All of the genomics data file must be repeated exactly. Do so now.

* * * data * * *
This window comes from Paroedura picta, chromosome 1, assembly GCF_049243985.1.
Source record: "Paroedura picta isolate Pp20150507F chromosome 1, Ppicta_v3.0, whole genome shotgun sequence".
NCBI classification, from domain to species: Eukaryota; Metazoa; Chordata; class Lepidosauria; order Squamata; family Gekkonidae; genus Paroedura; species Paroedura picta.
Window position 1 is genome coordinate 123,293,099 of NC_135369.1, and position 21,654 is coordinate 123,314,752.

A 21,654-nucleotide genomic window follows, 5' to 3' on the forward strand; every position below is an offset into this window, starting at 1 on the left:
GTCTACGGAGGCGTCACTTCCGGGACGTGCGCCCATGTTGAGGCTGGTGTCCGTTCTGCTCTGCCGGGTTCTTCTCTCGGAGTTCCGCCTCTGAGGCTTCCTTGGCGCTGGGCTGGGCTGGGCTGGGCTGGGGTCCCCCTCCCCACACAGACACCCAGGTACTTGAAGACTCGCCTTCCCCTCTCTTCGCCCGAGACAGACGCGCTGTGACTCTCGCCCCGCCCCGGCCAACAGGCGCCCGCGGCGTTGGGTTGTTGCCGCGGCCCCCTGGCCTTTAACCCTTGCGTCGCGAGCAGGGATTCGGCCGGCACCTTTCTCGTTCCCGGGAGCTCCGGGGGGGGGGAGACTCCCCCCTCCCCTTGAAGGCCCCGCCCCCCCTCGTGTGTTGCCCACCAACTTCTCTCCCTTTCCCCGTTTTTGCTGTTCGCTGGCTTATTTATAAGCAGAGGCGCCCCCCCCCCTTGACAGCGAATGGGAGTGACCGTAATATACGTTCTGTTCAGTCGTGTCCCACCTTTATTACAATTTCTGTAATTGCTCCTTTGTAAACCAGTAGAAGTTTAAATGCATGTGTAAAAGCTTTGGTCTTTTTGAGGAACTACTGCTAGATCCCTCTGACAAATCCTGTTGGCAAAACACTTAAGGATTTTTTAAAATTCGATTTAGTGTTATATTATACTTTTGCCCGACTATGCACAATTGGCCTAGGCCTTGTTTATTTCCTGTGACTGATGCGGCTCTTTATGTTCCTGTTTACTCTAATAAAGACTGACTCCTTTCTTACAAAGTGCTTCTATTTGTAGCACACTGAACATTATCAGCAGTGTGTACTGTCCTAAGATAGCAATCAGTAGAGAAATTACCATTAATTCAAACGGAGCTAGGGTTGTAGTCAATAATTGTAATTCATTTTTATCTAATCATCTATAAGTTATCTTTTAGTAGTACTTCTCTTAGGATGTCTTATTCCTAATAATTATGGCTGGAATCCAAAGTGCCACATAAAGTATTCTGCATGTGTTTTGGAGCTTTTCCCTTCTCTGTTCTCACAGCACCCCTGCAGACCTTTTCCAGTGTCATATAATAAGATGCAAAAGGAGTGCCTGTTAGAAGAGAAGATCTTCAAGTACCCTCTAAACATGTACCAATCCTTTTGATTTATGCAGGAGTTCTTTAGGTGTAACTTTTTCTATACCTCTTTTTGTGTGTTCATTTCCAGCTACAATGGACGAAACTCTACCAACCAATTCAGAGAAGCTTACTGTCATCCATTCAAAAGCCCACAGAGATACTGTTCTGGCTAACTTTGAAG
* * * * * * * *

This window comes from Paroedura picta, chromosome 1, assembly GCF_049243985.1.
Source record: "Paroedura picta isolate Pp20150507F chromosome 1, Ppicta_v3.0, whole genome shotgun sequence".
NCBI classification, from domain to species: Eukaryota; Metazoa; Chordata; class Lepidosauria; order Squamata; family Gekkonidae; genus Paroedura; species Paroedura picta.
Window position 1 is genome coordinate 123,293,099 of NC_135369.1, and position 21,654 is coordinate 123,314,752.

A 21,654-nucleotide genomic window follows, 5' to 3' on the forward strand; every position below is an offset into this window, starting at 1 on the left:
GTCTACGGAGGCGTCACTTCCGGGACGTGCGCCCATGTTGAGGCTGGTGTCCGTTCTGCTCTGCCGGGTTCTTCTCTCGGAGTTCCGCCTCTGAGGCTTCCTTGGCGCTGGGCTGGGCTGGGCTGGGCTGGGGTCCCCCTCCCCACACAGACACCCAGGTACTTGAAGACTCGCCTTCCCCTCTCTTCGCCCGAGACAGACGCGCTGTGACTCTCGCCCCGCCCCGGCCAACAGGCGCCCGCGGCGTTGGGTTGTTGCCGCGGCCCCCTGGCCTTTAACCCTTGCGTCGCGAGCAGGGATTCGGCCGGCACCTTTCTCGTTCCCGGGAGCTCCGGGGGGGGGGAGACTCCCCCCTCCCCTTGAAGGCCCCGCCCCCCCTCGTGTGTTGCCCACCAACTTCTCTCCCTTTCCCCGTTTTTGCTGTTCGCTGGCTTATTTATAAGCAGAGGCGCCCCCCCCCCTTGACAGCGAATGGGAGTGACCGTAATATACGTTCTGTTCAGTCGTGTCCCACCTTTATTACAATTTCTGTAATTGCTCCTTTGTAAACCAGTAGAAGTTTAAATGCATGTGTAAAAGCTTTGGTCTTTTTGAGGAACTACTGCTAGATCCCTCTGACAAATCCTGTTGGCAAAACACTTAAGGATTTTTTAAAATTCGATTTAGTGTTATATTATACTTTTGCCCGACTATGCACAATTGGCCTAGGCCTTGTTTATTTCCTGTGACTGATGCGGCTCTTTATGTTCCTGTTTACTCTAATAAAGACTGACTCCTTTCTTACAAAGTGCTTCTATTTGTAGCACACTGAACATTATCAGCAGTGTGTACTGTCCTAAGATAGCAATCAGTAGAGAAATTACCATTAATTCAAACGGAGCTAGGGTTGTAGTCAATAATTGTAATTCATTTTTATCTAATCATCTATAAGTTATCTTTTAGTAGTACTTCTCTTAGGATGTCTTATTCCTAATAATTATGGCTGGAATCCAAAGTGCCACATAAAGTATTCTGCATGTGTTTTGGAGCTTTTCCCTTCTCTGTTCTCACAGCACCCCTGCAGACCTTTTCCAGTGTCATATAATAAGATGCAAAAGGAGTGCCTGTTAGAAGAGAAGATCTTCAAGTACCCTCTAAACATGTACCAATCCTTTTGATTTATGCAGGAGTTCTTTAGGTGTAACTTTTTCTATACCTCTTTTTGTGTGTTCATTTCCAGCTACAATGGACGAAACTCTACCAACCAATTCAGAGAAGCTTACTGTCATCCATTCAAAAGCCCACAGAGATACTGTTCTGGCTAACTTTGAAG